New Bedford’s Buttonwood Park Was Designed to Break Down Class Barriers
In the late 1970s, I moved to New Bedford after being hired as the new morning guy on WNBH. The great folks at the radio station welcomed me and put me up in an apartment directly across the street from the Seaport Inn, but back then it was called The Skipper.
I made time to read about the local history and the stories of New Bedford's international fame. That's about the time I discovered that Buttonwood Park was designed by the Frederick Law Olmsted Landscape Architecture firm.
I became a fan of Olmsted, after discovering who he was and why he designed open spaces that welcomed all people.
Charles Eliot is credited for preparing the Buttonwood Park preliminary plan, in partnership with the Olmsted firm. It's not surprising that in the same city that carefully used houses as stations of the Underground Railroad as a timeout on the escape route, years later would create a blooming park, not as an oasis for the upper class, but a neighborly and congenial space for all families that began where the sidewalks ended.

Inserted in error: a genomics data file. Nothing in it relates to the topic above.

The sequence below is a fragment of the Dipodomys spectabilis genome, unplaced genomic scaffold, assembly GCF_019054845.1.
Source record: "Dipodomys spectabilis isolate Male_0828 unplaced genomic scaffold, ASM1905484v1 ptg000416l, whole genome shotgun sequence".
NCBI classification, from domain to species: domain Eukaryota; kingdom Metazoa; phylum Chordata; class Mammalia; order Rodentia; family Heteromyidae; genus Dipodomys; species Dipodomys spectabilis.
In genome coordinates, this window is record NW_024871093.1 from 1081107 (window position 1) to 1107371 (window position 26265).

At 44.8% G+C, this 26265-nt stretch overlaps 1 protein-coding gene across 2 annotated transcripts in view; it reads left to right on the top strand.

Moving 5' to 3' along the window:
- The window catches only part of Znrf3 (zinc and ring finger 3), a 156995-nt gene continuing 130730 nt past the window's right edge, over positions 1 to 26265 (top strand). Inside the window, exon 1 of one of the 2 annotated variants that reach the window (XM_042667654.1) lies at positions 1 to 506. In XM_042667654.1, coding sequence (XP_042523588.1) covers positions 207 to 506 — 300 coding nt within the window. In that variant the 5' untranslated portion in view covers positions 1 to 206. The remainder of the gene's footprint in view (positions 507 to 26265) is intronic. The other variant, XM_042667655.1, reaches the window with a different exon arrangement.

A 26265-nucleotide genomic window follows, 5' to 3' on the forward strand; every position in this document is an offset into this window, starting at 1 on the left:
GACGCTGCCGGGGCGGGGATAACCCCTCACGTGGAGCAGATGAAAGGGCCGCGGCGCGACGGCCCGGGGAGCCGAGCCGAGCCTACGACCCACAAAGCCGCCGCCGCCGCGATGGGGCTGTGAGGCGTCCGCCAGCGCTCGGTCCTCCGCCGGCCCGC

The design of an Olmsted park played a major role in the development of future parks, to experience a place of beauty, relaxation and recreation regardless of genealogy. Olmsted was a fierce proponent of the idea that his parks would serve everyone equally.
The Olmsted brand has been one of the most important building blocks in the development of public parks and urban planning across the country. New Bedford can be proud that his designs have left a lasting legacy here that will be seen for generations to come, if the people are told the history.